An example of implementation of this strategy could include introducing the module learning objective and allowing students creativity in their choice of how they demonstrate mastery of that objective. For example, in a Principles of Genetics biology class the objective of a module might be to: identify the parts, dimensions, and structure of DNA molecules, RNA molecules, and chromosomes. In assessing mastery of this concept, the instructor might opt to allow students to determine how they will demonstrate this knowledge and offer a rubric that assesses mastery of the objective without limits on the modality of demonstration. The instructor must also allot adequate time for students to devote to the exercise. Some students might opt to take an interactive quiz, others might create a model, while some might want to submit a video explaining the concept. Offering other ways to interact with the material, such as through interactive virtual exercises around the structure of DNA and RNA, would also support the principle of Multiple Means of Action and Expression as it targets many of the checkpoints within this category, including 5.2: “Using multiple tools for construction and composition” to 6.2: “Support planning and strategy development.” Vitally, students who spend time engaging in the material at multiple levels and have higher levels of engagement as they demonstrate mastery will improve retention and their ability to apply the material in and out of the course.  

Link to example artifact(s)

Implementation in Dr. Danielle M. Eadens’ LDR 3115 Course:

As mentioned earlier, the strategy of multiple means of assessment is implemented in an assignment within a leadership course where students must craft their own leadership philosophies. Prior to this assessment, students spend several weeks studying several leadership principles and learning from contemporary leaders in various fields. This includes an exercise where they explore the leadership philosophies of leaders they admire. For the assignment that includes the screenshot below, the objective is for students to integrate the lessons learned and construct a personal leadership philosophy. It does not assess writing quality, simply the quality of communication. Students have the option to submit their philosophy in written or video format.

Screenshot of assignment directions. Title reads Personal Leadership Philosophy Reflection. Directions for assignment: Please submit your personal leadership philosophy here, including headers (if written) as shown below:
As a reminder, the italics can be removed prior to submission. You may submit your assignment as EITHER a written document or you may create a video submission 1-3 minutes in length, upload it to YouTube or Vimeo as public or unlisted (not private) and share the link here. If you opt to create a video and add close-captions, you will earn 5 extra credit points to your grade for this assignment for practicing accessible leadership: https://support.google.com/youtube/answer/2734796?hl=en (Links to an external site.)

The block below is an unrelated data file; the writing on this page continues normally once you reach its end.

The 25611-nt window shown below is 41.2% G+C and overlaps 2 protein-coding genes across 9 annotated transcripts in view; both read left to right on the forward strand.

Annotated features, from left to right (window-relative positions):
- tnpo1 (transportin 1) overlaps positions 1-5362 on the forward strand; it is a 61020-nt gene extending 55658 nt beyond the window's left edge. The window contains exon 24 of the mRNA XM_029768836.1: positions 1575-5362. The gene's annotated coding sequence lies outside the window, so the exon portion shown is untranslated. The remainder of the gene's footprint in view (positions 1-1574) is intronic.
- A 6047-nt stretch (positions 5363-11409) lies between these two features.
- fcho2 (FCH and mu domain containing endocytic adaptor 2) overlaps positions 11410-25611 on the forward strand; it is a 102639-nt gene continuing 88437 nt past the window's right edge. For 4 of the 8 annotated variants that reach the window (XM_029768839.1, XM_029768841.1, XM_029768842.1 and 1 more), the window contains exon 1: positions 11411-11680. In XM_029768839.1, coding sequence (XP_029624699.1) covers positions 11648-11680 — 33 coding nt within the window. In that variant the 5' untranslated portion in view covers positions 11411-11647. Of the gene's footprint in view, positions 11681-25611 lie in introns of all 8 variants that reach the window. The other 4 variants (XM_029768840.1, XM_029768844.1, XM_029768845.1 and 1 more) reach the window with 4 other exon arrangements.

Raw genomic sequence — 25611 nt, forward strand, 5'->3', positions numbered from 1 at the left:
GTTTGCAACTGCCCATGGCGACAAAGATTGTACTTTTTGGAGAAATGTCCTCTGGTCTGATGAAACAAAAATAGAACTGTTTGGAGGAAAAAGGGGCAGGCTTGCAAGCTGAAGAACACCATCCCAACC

Part I: Personal Leadership Philosophy (should be 1-4 sentences or up to 1 minute of video)
In your own words, please state your personal leadership philosophy. 
Part II: Philosophy Development Reflection (should be 2-4 paragraphs or 2-3 minutes of video)
In your own words, please describe the process you used to determine your personal leadership philosophy. What sources did you use (from LDR 3115 & outside sources)? Who influenced/inspired your philosophy?

Several assignments offer similar options for various modalities of submission and the final project for the course allows students much more latitude in the format of their submission of a service-learning project. In practice for the assignment described above and other assessments offered where there are options for expression and communication format, students who may not excel in written formatted statements like this submit a video that would rival a TED talk introduction. For so many students with barriers to learning, it offers a way to assess the content without penalizing students who may communicate more effectively in different formats. It highlights each student unique talents and often leads to a deeper understanding of a student’s approach to leadership.

Link to scholarly reference(s)

Brabazon, T. (2015). Intervention Through Teacher Education. In Enabling University (pp. 77–95). Springer, Cham.

CAST (2018). Universal Design for Learning Guidelines version 2.2. Retrieved from http://udlguidelines.cast.org

Eadens, D. M., & Eadens, D. W. (2016). (Dis)ability in the elementary school classroom: Embracing an inclusive mindset. In R. Papa, D. M. Eadens, & D. W. Eadens (Eds.), Social justice instruction: Empowerment on the chalkboard. Springer. https://link.springer.com/chapter/10.1007/978-3-319-12349-3_22 .

Eadens, D.W., Eadens, D.M., & Lanterman, C.S. (2021). Disabling Injustice in the Higher Education Classroom in Mullen, C. (Ed.) in Handbook of Social Justice Interventions in Education. Springer International.

Meyer, A., Rose, D. H., & Gordon, D. T. (2014). Universal design for learning: Theory and practice. CAST Professional Publishing.

Citation

Eadens, D.M. & Eadens, D.W. (2021). Offering assessment options: motivating learners through multiple means of action & expression. In A. deNoyelles, A. Albrecht, S. Bauer, & S. Wyatt (Eds.), Teaching online pedagogical repository. Orlando, FL: University of Central Florida Center for Distributed Learning. https://topr.online.ucf.edu/offering-assessment-options-motivating-learners-through-multiple-means-of-action-expression/.